Research Papers

Static Friction in a Robot Joint—Modeling and Identification of Load and Temperature Effects

[+] Author and Article Information
André Carvalho Bittencourt

Svante Gunnarsson

Division of Automatic Control,Department of Electrical Engineering,  Linköping University, Linköping, Sweden, SE 581-83svante@isy.liu.se

Fs is commonly called static friction. An alternative nomenclature was adopted to make a distinction between the dynamic and the static friction phenomena.

It is known that using the torque reference from the servo as a measure of the joint torque might not always hold because of the temperature dependence of the torque constant of the motors. The deviations are, however, considered to be small and are neglected during the experiments.

Throughout the paper, all torques are normalized to the maximum manipulation torque at low speed.

Similar results have been experienced with sampling rates down to 220 Hz.

An ABB internal tool was used for simulation purposes.

In this study, the robot gearbox was lubricated with oil, not grease, which gave an opportunity to obtain well defined temperature readings by having a temperature sensor in the circulating lubricant oil.

In fact, a full joint load description would require three torque and three force components.

J. Dyn. Sys., Meas., Control 134(5), 051013 (Jul 27, 2012) (10 pages) doi:10.1115/1.4006589 History: Received April 27, 2011; Accepted January 18, 2012; Revised January 18, 2012; Published July 26, 2012; Online July 27, 2012

Friction is the result of complex interactions between contacting surfaces in down to a nanoscale perspective. Depending on the application, the different models available are more or less suitable. Static friction models are typically considered to be dependent only on relative speed of interacting surfaces. However, it is known that friction can be affected by other factors than speed. In this paper, the typical friction phenomena and models used in robotics are reviewed. It is shown how such models can be represented as a sum of functions of relevant states which are linear and nonlinear in the parameters, and how the identification method described in Ref. [1] can be used to identify them when all states are measured. The discussion follows with a detailed experimental study of friction in a robot joint under changes of joint angle, load torque, and temperature. Justified by their significance, load torque and temperature are included in an extended static friction model. The proposed model is validated in a wide operating range, considerably improving the prediction performance compared to a standard model.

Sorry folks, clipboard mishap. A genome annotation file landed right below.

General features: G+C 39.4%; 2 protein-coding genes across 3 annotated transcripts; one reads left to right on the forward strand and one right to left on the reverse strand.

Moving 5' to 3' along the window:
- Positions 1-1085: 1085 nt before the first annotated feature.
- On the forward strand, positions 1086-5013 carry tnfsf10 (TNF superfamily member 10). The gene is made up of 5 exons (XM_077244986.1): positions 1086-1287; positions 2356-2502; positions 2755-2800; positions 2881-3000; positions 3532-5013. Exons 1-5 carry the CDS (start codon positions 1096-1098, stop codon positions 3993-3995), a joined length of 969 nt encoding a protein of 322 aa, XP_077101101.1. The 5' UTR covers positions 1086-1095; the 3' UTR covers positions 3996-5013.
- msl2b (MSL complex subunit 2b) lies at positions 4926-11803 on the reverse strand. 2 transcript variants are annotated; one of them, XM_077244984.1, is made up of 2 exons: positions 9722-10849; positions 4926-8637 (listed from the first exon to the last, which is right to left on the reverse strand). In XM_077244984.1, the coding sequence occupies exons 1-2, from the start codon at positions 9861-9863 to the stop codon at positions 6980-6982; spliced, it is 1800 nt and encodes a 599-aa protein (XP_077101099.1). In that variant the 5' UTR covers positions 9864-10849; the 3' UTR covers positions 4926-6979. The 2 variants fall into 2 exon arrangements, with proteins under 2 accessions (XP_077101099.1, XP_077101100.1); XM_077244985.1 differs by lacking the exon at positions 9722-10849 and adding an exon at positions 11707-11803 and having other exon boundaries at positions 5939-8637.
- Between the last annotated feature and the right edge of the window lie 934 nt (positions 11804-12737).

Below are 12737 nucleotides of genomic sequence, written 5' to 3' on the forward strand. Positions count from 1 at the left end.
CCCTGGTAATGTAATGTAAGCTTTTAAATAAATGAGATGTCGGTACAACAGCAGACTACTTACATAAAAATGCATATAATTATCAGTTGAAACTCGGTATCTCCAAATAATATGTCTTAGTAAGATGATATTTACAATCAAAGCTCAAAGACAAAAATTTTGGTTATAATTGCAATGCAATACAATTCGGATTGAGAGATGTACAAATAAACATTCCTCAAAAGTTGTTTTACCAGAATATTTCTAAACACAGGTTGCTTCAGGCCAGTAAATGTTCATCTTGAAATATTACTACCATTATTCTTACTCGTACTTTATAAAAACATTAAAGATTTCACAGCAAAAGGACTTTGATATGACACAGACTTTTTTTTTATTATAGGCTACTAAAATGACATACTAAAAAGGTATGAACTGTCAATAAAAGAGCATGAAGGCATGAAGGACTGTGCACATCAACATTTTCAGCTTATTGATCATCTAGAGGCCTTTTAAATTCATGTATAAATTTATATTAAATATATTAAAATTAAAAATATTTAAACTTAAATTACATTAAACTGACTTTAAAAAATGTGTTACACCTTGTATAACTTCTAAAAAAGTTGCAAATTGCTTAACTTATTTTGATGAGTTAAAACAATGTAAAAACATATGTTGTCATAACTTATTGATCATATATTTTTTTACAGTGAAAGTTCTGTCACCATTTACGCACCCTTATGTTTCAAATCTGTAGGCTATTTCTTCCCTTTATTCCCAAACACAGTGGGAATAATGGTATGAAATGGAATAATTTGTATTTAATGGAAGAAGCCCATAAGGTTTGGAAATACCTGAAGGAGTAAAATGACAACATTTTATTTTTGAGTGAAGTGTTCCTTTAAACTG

Copyright © 2012 by American Society of Mechanical Engineers
Your Session has timed out. Please sign back in to continue.



Grahic Jump Location
Figure 1

The experiments were made on joint 2 of the ABBi robot IRBi 6620. ϕa is the joint angle at arm side, T the joint temperature, τl the manipulation load torque and τp the perpendicular load torque

Grahic Jump Location
Figure 2

Static friction curve with lubrication regimes and model-based predictions. Circles indicate friction levels achieved using Eq. (4).

Grahic Jump Location
Figure 3

Excitation signals used for the static friction estimation at ϕ·=42 rad/s

Grahic Jump Location
Figure 4

Illustration of effects in the velocity-weakening regime caused by ϕ·s and α. (a) and (b) with ϕ·s=[1, 50] rad/s. (c) and (d) with α = [0.02, 3.00].

Grahic Jump Location
Figure 5

Relative cost increase as a function of α for the model structure M0.

Grahic Jump Location
Figure 6

Simulated load torques at joint 2 caused by angle variations of joints 2 and 4 at ϕa2 and ϕa4, respectively. Notice the larger absolute values for τl when compared with τp .

Grahic Jump Location
Figure 7

Static friction curves for experiments related to ϕa and τp

Grahic Jump Location
Figure 8

The dependence of the static friction curves on the manipulation torque, τl , at T = 34 °C

Grahic Jump Location
Figure 9

The temperature dependence of the static friction curve

Grahic Jump Location
Figure 10

Indication of independence between effects caused by T and τl

Grahic Jump Location
Figure 11

Validation data set. Notice the large variations of T and τl values in (b) when registering the static friction curves in (a).

Grahic Jump Location
Figure 12

Distribution of the prediction errors for the models M0 and M* achieved using the validation data set. Notice the considerable better performance of M*.



Some tools below are only available to our subscribers or users with an online account.

Related Content

Customize your page view by dragging and repositioning the boxes below.

Related Journal Articles
Related eBook Content
Topic Collections

Sorry! You do not have access to this content. For assistance or to subscribe, please contact us:

  • TELEPHONE: 1-800-843-2763 (Toll-free in the USA)
  • EMAIL: asmedigitalcollection@asme.org
Sign In